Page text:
lines between the if() and endIf() will run/not run depending on the condition
> My suggestion in here is to have the templates linked to the supported languages some how
I'm planning to eventually allow you to categorize your favorite scripts, and I'm considering allowing you to group scripts by language and have them only available for certain languages. There's no reason I couldn't do the same with templates.
> if you can default the new document language to the template language, that would be great.
I'll keep this in mind when I get to that point.
> MyString = "Hello, World."
I agree that it would be nicer to do it that way, but introducing the concept of operators in Simple Script would require a major rewrite.
> * Avoid puting a variable in the get functions, so instead of getwordcount("WordCount") use setint("WordCount",getwordcount()) this will make it more stander
Nested functions aren't planned until I start working on a more robust scripting language, which may be a different plugin entirely.
However, I came up with a great idea last night. I could add auto-updating, read-only variables. For example, Wordcount could be a variable that each time you read it, runs a function to count the number of words in the document. For performance reasons, I would recommend storing it as a regular variable if you need to use it more than once, so that you don't have to keep calling it. i.e. setint("Mywordcount","Wordcount")
> also, you need to provide a way to convert strings to numbers
Your method uses nested functions again, but there's no reason I couldn't have a function that takes a string value and stores it in an integer variable. For example:
(Of course, the name of the function is still open for debate)
Since StringToBeConverted could itself be a variable, this should handle the conversion fine.
I hadn't thought of using an operator as a parameter to a function. That's an interesting idea.
I had a different idea about If statements that I was planning to do when I create a more robust scripting language in the future, but now I'll have to go back and re-think it.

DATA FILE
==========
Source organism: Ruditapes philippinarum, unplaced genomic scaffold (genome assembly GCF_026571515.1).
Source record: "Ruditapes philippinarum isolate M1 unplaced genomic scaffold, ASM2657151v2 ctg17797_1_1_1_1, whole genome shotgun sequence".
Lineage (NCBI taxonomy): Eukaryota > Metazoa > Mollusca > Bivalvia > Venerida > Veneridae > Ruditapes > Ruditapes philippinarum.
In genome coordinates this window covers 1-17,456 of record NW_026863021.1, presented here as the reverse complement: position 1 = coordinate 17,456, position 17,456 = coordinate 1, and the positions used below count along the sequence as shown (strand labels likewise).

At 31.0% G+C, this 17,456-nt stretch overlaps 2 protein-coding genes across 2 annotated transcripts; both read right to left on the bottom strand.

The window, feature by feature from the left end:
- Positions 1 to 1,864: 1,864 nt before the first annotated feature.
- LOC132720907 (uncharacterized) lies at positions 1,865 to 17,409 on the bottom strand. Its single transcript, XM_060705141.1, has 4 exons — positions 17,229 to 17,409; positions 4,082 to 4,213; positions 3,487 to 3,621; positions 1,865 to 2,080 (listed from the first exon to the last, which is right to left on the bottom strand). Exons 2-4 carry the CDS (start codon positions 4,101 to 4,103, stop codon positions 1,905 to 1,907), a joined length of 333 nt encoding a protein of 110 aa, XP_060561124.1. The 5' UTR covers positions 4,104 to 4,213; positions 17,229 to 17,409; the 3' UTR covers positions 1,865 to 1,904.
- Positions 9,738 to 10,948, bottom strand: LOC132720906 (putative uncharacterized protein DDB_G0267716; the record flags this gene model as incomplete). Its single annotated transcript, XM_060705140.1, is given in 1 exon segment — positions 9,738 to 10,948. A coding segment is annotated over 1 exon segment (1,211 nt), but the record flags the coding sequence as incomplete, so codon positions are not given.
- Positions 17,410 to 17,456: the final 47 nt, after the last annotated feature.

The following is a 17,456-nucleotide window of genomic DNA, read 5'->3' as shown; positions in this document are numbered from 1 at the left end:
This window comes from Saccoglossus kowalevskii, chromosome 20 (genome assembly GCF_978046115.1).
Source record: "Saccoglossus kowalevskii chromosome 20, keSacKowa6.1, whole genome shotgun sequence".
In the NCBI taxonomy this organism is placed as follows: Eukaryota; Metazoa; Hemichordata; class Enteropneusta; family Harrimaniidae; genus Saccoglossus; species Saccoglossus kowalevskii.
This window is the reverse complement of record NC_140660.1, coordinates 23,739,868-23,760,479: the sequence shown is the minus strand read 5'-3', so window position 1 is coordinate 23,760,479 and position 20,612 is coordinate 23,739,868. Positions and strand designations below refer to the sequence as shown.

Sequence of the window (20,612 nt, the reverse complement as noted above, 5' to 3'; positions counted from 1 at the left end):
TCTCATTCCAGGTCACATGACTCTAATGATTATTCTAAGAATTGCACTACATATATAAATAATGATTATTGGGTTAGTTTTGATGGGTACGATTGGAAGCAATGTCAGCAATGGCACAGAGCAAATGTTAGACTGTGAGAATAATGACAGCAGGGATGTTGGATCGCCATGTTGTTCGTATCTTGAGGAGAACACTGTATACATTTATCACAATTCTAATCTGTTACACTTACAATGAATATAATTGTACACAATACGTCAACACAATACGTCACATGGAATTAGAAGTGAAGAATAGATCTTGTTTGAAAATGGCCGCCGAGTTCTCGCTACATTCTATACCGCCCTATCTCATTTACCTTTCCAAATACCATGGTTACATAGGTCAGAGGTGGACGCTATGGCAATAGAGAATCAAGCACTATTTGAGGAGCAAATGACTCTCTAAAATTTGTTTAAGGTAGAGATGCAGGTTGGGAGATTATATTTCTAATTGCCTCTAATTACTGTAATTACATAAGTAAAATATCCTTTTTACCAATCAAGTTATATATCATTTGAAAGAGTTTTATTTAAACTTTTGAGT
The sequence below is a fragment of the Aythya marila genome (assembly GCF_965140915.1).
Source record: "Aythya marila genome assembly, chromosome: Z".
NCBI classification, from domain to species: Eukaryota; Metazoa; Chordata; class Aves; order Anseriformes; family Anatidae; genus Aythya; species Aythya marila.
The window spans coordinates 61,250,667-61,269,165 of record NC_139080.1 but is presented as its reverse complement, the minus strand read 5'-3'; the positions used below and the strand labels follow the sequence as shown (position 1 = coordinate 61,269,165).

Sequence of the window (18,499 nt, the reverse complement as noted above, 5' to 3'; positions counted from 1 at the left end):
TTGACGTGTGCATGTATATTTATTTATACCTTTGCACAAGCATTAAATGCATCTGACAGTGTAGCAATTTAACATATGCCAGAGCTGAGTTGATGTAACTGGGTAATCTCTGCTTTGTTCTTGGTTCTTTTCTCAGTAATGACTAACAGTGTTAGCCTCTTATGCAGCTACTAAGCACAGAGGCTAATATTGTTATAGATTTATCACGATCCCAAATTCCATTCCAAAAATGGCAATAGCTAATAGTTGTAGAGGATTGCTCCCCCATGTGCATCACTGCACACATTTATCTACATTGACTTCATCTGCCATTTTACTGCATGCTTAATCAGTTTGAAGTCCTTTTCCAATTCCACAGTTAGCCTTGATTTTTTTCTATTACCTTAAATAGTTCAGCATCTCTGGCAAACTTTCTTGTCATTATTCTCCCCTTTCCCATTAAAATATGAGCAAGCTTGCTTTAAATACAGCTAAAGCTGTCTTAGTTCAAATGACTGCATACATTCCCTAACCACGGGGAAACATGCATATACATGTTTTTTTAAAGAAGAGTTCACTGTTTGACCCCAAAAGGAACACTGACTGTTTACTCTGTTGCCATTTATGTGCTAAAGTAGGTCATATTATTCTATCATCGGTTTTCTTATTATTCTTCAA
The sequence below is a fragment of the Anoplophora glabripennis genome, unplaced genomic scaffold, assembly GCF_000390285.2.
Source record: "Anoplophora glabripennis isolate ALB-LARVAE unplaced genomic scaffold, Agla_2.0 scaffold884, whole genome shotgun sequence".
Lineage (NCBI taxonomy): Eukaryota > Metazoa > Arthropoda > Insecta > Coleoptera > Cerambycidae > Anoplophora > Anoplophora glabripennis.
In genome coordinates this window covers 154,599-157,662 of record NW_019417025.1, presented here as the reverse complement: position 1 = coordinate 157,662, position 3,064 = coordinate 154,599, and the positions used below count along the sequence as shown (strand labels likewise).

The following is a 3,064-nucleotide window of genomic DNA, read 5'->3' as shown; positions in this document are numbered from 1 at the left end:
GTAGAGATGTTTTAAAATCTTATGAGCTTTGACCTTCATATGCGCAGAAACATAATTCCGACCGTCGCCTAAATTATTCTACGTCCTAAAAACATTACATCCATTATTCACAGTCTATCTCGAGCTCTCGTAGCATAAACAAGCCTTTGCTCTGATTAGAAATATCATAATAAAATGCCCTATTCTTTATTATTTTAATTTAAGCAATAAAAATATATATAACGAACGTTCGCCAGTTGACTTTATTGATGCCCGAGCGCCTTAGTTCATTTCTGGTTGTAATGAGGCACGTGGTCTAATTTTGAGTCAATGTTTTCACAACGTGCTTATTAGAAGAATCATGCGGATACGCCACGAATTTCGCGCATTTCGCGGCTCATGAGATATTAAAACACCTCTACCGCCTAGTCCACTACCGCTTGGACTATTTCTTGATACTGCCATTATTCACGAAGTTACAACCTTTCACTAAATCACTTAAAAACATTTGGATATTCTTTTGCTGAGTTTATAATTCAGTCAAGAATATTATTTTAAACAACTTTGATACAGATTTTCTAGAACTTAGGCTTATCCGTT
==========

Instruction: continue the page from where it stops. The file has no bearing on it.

Thanks for your suggestions.
In this thread:
there's a discussion of code snippets, and how Simple Script can almost, but not quite, do this.
I think the idea of code snippets is very similar to the idea of templates. However I end up deciding to implement templates, I need to add two things to Simple Script in order to provide the functionality desired by the original poster in the above thread:
1) An option to run a script on blank text and insert the result into the document at the cursor position.
2) A function to append two pieces of text, one to the front and one to the back. For example:
surround(fronttext,backtext): Places fronttext at the beginning of the document and backtext at the end of the document.
("Document" in the above means either the selected text if there is text selected, the full document if there isn't, or blank text if the option to insert text into the cursor position is selected)
I have some more thoughts on templates, but it's getting late and I need to sleep on it. Hopefully in the morning I'll have a clearer idea of what I'm thinking of.
Okay, I think I've mostly figured out how I want to implement templates.
Because I want to keep to the original goal of a scripting plugin, templates will still be stored as scripts. However, there's nothing wrong with including an interface to automatically generate the script from a document. I can do this all behind the scenes, but still provide an interface to edit the script itself.
For instance, I could have a "Templates" tab on the Script Writer window that stores all of the templates. To add a new one, you create your template in Notepad++ then click a button on the Templates tab, which basically runs a script that does some processing on each line of the text, including wrapping it in an "add" function, but instead of putting the result back out to the document, it stores the result internally as a script on the Templates tab. You can then run this particular script by double-clicking on it.
There would also be a way to design scripts by hand and add them as a template.
Any script stored as a template would automatically open a new document before running it.
There would be something similar for code snippets, although this is a little trickier because there are actually two pieces of text that need to be stored (beginning and ending tags), so you can't just design them in Notepad++. I'll have to think about this a little more.
Code snippets, though still technically scripts, would replace the selection if there is text selected or insert at the cursor position if there isn't.
In summary, there would be three different ways scripts could run:
1) Standard. Replaces the entire document if no text is selected.
2) Template. Always opens a new document.
3) Code Snippet. Inserts if no text is selected.
I could provide options to run any of the three types of scripts as any of the others, e.g. open a new document when you double-click on a code snippet.
What do you think of this idea?
> templates will still be stored as scripts.
> click a button on the Templates tab, which basically runs a script that does some
> processing on each line of the text...
This isn't like your original idea, which I guess would treat templates like in my opinion they are (meant to be):